From the opening credits sounds of “We Got the Beat” by the Go-Go’s, as we see many of the main characters at the mall, which is populated by a movie theater, a game arcade, a pizza parlor, Florsheim Shoes, B. Dalton, Pacific Stereo, even a Licorice Pizza record store, “Fast Times” is a bright color snapshot of the early 1980s. Ron Johnson (D.W. Brown), the 26-year-old Lothario who works at Pacific Stereo, picks up Stacy (who tells him she’s 19) in a 280-Z. Linda notes to Stacy that “three girls here at Ridgemont … have cultivated the Pat Benatar look” this school year. When Mr. Hand distributes coursework to his students, they all sniff the freshly mimeographed paper.
A few other notes for class:
- “Fast Times” ends with one of those epilogues that tell us what happened to the characters. (“Mike Damone. Now working at 7-Eleven. Busted for scalping Ozzy Osbourne tickets.” “Linda Barrett: Attending college in Riverside. Now living with her Abnormal Psych professor.”) This was a trend made popular by “American Graffiti” and seen in films such as “Stand By Me,” “National Lampoon’s Animal House” and “Stripes.”
- In Crowe’s book, the character of Mark “Rat” Ratner was based on Andy Rathbone, who would go on to fame as the author of many of the “For Dummies” manuals. (Rathbone claimed he was actually the one who ordered a pizza in class, Spicoli-style.)
- Among the actors who auditioned or were considered for roles in the film: Michelle Pfeiffer, Tom Hanks, Diane Lane, Matthew Broderick, Jodie Foster, Ellen Barkin, Carrie Fisher, Rosanna Arquette and Ally Sheedy. The great Fred Gwynne of “Munsters” and “My Cousin Vinny” fame was offered the role of Mr. Vargas, but reportedly turned it down because of the movie’s explicit sexual content.
Much of “Fast Times” is about Stacy’s determination to become sexually active. After losing her virginity to Ron in the dugout of a baseball field, she goes on a date with Rat, but then finds herself attracted to the slimy Damone, who impregnates her. This is when the wacky hijinks in “Fast Times” take a back seat, as Stacy tells Damone she’s pregnant and he lashes out at her before agreeing to pay half the $150 abortion fee and give her a ride to the clinic.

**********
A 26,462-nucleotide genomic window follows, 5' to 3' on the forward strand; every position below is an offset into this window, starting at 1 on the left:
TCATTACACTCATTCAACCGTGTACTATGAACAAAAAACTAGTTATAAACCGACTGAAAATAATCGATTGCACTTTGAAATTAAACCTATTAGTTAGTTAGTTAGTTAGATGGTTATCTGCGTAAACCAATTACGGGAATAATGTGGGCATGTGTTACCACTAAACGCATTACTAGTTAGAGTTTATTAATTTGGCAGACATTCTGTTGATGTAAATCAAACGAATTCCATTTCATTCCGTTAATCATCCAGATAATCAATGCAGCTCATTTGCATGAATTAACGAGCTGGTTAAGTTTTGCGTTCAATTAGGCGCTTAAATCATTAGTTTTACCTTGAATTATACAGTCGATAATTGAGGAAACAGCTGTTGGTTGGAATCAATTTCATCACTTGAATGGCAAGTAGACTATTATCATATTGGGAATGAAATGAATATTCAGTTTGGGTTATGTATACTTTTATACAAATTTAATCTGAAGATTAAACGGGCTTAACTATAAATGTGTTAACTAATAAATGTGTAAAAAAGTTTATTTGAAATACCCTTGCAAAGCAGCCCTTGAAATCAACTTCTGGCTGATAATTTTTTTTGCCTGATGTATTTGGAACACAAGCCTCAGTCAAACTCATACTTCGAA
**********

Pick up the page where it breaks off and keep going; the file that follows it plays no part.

When Damone weasels out, Stacy asks Brad for a ride to the bowling alley—and then zips across the street to the clinic. After the procedure, Brad is waiting for (in front of a “School Crossing” sign, reminding us this girl is just 15 and starting her life) and says, “OK, it’ll just be your secret. You all right?” For all his goofy posturing, Brad turns out to be a great big brother. (And Linda’s actually a really good friend who is fiercely protective of Stacy and puts Damone in his place in rapid fashion.)
By the end of the school year and the start of another summer of working at the mall, Stacy says, “Linda, I finally figured it out. I don’t want sex. Anyone can have sex. … I want a relationship. I want romance.”
“You want romance, in Ridgemont?” says Linda. “We can’t even get cable TV here, Stacy and you want romance.” And there’s the good guy, Rat, across the mall, and Stacy waves him over. Once again, “Fast Times at Ridgemont High” is SO early 1980s (“We can’t even get cable TV here”) but also smart and even sweet.
In 2020, an all-star cast assembled for a Zoom virtual table reading of the “Fast Times” script for charity, with Julia Roberts as Stacy, Matthew McConaughey as Damone, Jennifer Aniston as Linda, Ray Liotta as Mr. Hand, Brad Pitt as Brad, Dane Cook as Mark Ratner and Shia LaBeouf as Spicoli. (Sean Penn was “Mr. Pizza Guy.”) It was a lot of fun and served as a great reminder that some 40 years later, most of us can relate to at least one of the students or teachers at good ol’ Ridgemont High.
Several area theaters will present 40th anniversary screenings of the film on Thursday, featuring a new Q&A between Amy Heckerling and Paul Thomas Anderson, whose “Licorice Pizza” was inspired by “Fast Times.”